The ECB minutes’ leak and the historian’s “black box”

In an article on the bailout of the Cyprus Popular Bank, Landon Thomas Jr for the New York Times describes internal disputes within the European Central Bank on the basis of leaked ECB minutes.

Like the issue of the “loss” of the archives of former secretary general of the Élysée palace Claude Guéant earlier this year, the disclosure of such documents that are meant to be confidential raises some questions all linked, directly or indirectly, to the “black box” of an historian’s work. Set aside a classic “who was interested in leaking them?” three issues stand out: on the practice of releasing central banks’ minutes, on the rationale of the ECB’s archival policy, and on the content of the minutes reviewed.

The New York Times’ article observes that the ECB is rather lonely in its practice of not releasing its minutes, contrary to what the Bank of England and the US Federal Reserve do, for instance. One recent such example was the Fed’s release, earlier this year, of the 2008 meetings of the Federal Open Market Committee. This release shed light on the onset of the global financial crisis (see for instance an interesting blog by Harold James on this issue).

But the ECB’s practice is also following the policy of many (not to say all) other continental European central banks, including the Banque de France, the Banca d’Italia, and obviously the Bundesbank, along which model the ECB was largely built. In addition, if minutes of Bank of England and US Fed meetings are indeed released, most of their archival material – backgrounds notes, correspondence, minutes of other meetings, etc. – remain closed for 20 years (BoE) or 30 years (US Fed), provided of course that the transfer and cataloguing of documents can be performed in a timely fashion. Such documents are often key to understand a central bank’s decision – its origins and rationale – sometimes even more than the deliberations of a governing council alone. A final note: most government documents are closed for 20 to 30 years in most cases – depending on archival practice –, so the Bank of England/Fed policy regarding their minutes is, in strict terms of archival practice, the exception rather than the rule.

This episode also encapsulates the advantages and drawbacks of the ECB’s archival policy. Had the ECB released the minutes earlier, then this may have defused the dispute earlier too – or, conversely, increased the panic on financial markets. But the fact that the minutes have now been leaked also gives credence to the ECB’s central justification in not disclosing such documents, namely, that ECB minutes could reveal national strains that could undermine the ECB’s position. If Jens Weidmann’s stance, as reported by the New York Times, is not terribly surprising, it is now well documented, and can nurture further speculation, in all senses of the term. By contrast, the disclosure after 30 years of the Committee of Governors’ minutes is less liable to make waves.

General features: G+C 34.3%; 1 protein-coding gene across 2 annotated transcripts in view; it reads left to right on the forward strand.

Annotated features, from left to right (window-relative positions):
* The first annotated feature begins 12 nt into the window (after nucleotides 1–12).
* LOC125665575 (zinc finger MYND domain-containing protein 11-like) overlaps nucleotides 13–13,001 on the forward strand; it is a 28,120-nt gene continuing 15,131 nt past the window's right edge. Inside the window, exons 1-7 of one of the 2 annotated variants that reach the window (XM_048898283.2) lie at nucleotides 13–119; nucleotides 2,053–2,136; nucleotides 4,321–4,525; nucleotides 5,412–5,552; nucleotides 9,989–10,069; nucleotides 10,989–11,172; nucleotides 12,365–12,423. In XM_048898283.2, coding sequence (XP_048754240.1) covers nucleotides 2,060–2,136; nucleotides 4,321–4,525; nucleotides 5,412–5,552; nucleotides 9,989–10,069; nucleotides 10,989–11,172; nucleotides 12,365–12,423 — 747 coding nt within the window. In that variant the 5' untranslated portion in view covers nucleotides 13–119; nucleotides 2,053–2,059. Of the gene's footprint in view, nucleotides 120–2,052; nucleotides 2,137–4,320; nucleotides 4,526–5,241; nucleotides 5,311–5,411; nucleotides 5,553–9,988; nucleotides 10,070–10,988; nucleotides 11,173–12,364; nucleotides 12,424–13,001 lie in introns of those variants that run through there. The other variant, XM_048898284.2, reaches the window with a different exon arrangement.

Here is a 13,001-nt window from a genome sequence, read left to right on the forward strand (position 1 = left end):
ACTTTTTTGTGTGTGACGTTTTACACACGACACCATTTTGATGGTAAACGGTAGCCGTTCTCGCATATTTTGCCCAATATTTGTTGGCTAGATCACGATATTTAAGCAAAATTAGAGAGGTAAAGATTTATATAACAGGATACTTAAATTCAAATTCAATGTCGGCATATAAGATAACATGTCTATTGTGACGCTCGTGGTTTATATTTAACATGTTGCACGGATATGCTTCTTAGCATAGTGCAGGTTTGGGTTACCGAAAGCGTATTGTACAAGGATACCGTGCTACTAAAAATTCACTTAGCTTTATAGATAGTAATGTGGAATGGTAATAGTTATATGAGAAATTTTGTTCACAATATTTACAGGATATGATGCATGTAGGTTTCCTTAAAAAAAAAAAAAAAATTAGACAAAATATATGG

Will this episode prompt the ECB to review its archival policy? Earlier this year, the Financial Times reported discussions on the issue in Frankfurt. In a statement on 17 October 2014, the ECB did not deny the content of the minutes (even less their existence, of course). It merely re-stated its role and policy in the case under scrutiny, as well as warned against possible interpretation of the leaks (especially with a view to the ECB’s future role in banking supervision).

The aspect of the leak that most piqued my curiosity, however, is that “the New York Times has reviewed governing council minutes dating from May 2012 to January 2013.” There must have been many other insights that could have been gained from a reading of these minutes. To take but the most famous example, Mario Draghi’s “Whatever It Takes” speech, one of the most important episodes of the Eurozone crisis, happened within that timeframe, on 26 July 2012. What were the reactions within the ECB? And most importantly: this declaration was in all likelihood something planned in advance, but how? What internal opposition did it face, if any? Answering these questions would require a full access to all sorts of ECB documents, but ECB minutes might already give some interesting indications.


(Picture: (c) E. Mourlon-Druol)

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